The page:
This week I asked a group of college students what it is that makes a martyr a martyr. The context was a discussion of ancient Christian martyrs whose sacrifice for the sake of their faith was likened to the ‘pure sacrifice’ of their Savior. These late teens were discovering for the first time the claim that when Polycarp, the early 2nd century bishop, was burned at the stake he would not die for each time he was stabbed his blood would put out of the flames. The burning of his flesh was also claimed to have smelled like baking bread. I asked the students why people would want to make claims such as those. Why would someone want to remember another person’s death in that way? We were trying to get underneath the ideas not only for their appreciation of ancient Christian practices but for the sake of the practices that might end up defining their own lives. Having shared how the etymology of the word ‘martyr’ reveals that at its core it is about bearing witness, I asked them ‘What is your witness going to be?’. There were a few murmurs. It was nearly time for lunch after all. We will try again next class.
‘What is your witness going to be?’ is clearly a question for our times. Just this past week, the members of Garfield High School football team in Seattle, Washington, went to their knees as the National Anthem was played before the start of their game. It was a political statement of a group of young men who wanted to show their solidarity with San Francisco 49ers quarterback Colin Kaepernick who has been kneeling for the anthem since pre-season in protest at the lack of racial justice in America in a spate of shootings of African-American men at the hands of police, the latest being just yesterday in Tulsa, Oklahoma. According to the Seattle Times, the Garfield High team members were rallied to kneel for the anthem not only because of Kaepernick’s protest but because they had discovered the words of the third verse of Francis Scott Key’s Star Spangled Banner, which offer a chilling warning to slaves who might flee their owners, “No refuge could save the hireling and slave; from the terror of flight or the gloom of the grave”. I imagine that this particular group of millennials, a generation perhaps wrongly characterized as suffering from political apathy, would have plenty to teach our nation about the sort of conversation we should be having about the words we choose, so unreservedly, to celebrate. Perhaps it is time we all took to our knees and ask for forgiveness for having retained that third verse for as long as we have.
Of course, the spirit of liberty so celebrated here in the United States was first inspired by the revolutionary events that founded the modern Republic of France, a country it would seem in a convoluted struggle with what it means to be free to bear witness to one’s religious identity. An Australian Muslim woman was apparently harangued on the Villeneuve-Loubet beach in the south of France this week for wearing a burkini. According to the BBC, Zeynab Alshelh, a 23-year-old medical student, had travelled to Europe to show solidarity with local Muslim women who still face hostility despite a high court ruling overruling a ban on burkinis. It is a confused picture of what it means to be free in a country supposedly founded to safeguard the people of the state from the machinations of established religion. Secularism when enshrined constitutionally should mean that people are free to disagree, to express their worldviews without fear of censure. I suppose each of the nations we belong to must look more odd from a distance than they do from within.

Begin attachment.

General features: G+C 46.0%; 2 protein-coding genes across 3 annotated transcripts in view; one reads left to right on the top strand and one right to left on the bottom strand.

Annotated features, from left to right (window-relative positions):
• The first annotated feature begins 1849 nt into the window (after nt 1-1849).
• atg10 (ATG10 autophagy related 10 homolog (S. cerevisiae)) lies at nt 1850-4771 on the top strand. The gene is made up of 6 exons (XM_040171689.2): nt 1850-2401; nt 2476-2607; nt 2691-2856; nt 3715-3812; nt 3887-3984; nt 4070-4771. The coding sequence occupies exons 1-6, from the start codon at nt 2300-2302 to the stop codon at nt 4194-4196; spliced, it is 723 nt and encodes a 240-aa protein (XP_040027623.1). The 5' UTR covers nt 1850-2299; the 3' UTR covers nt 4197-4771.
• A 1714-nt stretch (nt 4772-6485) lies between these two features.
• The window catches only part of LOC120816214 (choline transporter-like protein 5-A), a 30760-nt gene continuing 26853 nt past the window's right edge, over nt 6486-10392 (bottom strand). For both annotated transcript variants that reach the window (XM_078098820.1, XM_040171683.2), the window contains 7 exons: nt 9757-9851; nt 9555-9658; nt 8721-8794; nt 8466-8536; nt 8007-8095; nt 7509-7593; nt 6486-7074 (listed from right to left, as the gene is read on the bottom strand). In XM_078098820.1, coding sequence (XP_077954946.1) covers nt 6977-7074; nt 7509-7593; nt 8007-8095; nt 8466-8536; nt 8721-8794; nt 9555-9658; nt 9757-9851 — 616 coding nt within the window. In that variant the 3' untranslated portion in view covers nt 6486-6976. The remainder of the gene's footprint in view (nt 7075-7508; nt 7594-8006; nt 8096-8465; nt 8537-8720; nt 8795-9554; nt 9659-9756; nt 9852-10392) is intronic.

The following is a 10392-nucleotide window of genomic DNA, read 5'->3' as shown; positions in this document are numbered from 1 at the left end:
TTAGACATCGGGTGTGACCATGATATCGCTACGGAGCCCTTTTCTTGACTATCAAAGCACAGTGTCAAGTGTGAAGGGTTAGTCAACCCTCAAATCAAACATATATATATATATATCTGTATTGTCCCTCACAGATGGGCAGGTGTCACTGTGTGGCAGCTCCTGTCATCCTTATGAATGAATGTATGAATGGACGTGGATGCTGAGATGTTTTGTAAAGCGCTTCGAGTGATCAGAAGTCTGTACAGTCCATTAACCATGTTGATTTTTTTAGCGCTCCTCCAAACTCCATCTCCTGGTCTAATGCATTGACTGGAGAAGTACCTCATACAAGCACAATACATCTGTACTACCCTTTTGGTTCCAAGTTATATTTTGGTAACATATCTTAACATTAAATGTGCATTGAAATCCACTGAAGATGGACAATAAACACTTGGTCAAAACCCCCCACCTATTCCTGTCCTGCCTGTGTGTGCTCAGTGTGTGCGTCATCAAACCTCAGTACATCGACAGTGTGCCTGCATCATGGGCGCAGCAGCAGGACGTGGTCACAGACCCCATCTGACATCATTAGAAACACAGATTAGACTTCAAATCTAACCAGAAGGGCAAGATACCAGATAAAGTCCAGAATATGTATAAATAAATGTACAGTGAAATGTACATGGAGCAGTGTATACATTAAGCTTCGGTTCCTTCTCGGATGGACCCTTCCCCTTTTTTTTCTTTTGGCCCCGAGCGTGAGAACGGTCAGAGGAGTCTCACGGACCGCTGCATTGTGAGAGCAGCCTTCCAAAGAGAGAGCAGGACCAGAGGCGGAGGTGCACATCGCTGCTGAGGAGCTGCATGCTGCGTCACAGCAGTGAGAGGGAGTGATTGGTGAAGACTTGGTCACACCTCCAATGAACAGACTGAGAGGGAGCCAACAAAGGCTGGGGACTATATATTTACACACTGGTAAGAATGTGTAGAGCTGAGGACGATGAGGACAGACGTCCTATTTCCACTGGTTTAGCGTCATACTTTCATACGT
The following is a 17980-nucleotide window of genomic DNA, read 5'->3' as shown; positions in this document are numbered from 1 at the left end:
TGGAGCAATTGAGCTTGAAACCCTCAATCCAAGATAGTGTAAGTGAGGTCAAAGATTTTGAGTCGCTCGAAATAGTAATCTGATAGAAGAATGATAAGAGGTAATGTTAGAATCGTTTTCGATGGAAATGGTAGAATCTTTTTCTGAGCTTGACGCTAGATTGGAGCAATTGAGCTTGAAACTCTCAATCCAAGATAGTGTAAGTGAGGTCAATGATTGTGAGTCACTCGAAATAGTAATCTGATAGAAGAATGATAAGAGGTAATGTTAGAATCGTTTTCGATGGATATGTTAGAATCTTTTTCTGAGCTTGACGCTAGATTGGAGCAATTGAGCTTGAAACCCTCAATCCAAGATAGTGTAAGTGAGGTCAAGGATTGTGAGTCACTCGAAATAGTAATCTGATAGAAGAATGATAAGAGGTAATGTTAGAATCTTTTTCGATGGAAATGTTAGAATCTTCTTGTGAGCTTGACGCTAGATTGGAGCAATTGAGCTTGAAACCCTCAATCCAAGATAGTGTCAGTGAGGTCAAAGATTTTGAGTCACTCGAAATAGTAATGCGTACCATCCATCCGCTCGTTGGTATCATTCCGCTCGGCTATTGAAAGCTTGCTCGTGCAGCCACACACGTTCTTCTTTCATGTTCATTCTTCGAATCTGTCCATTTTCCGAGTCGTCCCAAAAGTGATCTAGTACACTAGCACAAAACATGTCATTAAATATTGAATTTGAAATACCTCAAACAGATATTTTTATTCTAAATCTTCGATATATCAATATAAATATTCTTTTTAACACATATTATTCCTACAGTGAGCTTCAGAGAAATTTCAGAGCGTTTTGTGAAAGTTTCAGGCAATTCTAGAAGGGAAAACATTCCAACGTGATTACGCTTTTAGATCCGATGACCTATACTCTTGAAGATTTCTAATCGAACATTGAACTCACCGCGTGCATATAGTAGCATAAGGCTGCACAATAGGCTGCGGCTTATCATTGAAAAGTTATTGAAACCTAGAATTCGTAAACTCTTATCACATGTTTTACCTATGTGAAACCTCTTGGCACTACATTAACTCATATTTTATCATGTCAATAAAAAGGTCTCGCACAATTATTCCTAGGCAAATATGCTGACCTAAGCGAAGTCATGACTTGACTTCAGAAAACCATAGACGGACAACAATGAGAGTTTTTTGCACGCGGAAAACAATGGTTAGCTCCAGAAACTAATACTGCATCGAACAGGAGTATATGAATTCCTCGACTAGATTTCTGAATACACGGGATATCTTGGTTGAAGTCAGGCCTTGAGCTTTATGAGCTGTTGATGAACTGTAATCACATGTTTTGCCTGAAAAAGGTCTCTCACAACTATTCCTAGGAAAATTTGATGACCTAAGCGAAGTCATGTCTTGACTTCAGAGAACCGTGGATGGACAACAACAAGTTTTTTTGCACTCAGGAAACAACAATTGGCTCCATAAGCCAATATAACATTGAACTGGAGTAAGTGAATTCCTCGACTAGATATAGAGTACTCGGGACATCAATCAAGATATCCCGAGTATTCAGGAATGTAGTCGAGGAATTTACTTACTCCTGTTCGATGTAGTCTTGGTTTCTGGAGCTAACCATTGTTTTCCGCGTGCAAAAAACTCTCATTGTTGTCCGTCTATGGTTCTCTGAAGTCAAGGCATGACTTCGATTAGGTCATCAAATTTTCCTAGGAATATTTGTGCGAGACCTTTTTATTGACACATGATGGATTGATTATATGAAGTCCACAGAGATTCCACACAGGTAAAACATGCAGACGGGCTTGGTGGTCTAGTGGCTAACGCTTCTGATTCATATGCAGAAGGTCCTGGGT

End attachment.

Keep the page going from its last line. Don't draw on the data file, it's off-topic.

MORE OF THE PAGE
So where does this age of witnessing to witnesses leave those of us who proclaim a witness to an infinite source of hope and reconciliation? It is in many ways not a question that we can afford to take our time in answering. In just a few short weeks, the American people will cast their votes and elect someone to bear witness to American values and aspirations to the world beyond. Ours is a time when anyone, seemingly, can say anything, no matter how divisive or egregious, and find that their voice is not only heard in the public square but that it is celebrated. One of the candidates has run a large part of their campaign on the back of such a strategy. Given this, it behooves those who profess to have faith in a God of compassion, of other-oriented relationality, of self-donating love, should make their own voices heard and bear their own witness in public life however that opportunity might be afforded to them. Archbishop Desmond Tutu once famously said that when people tell him that politics and religion should not mix he asks them which Bible they have been reading. Christianity is a public faith. It is intended to be expressed and enacted in the life of the world Christians believe God has not only made, but which God seeks the restoration of. There is a long way to go. Let’s not leave it all to the football players. They will need some subs sometime soon.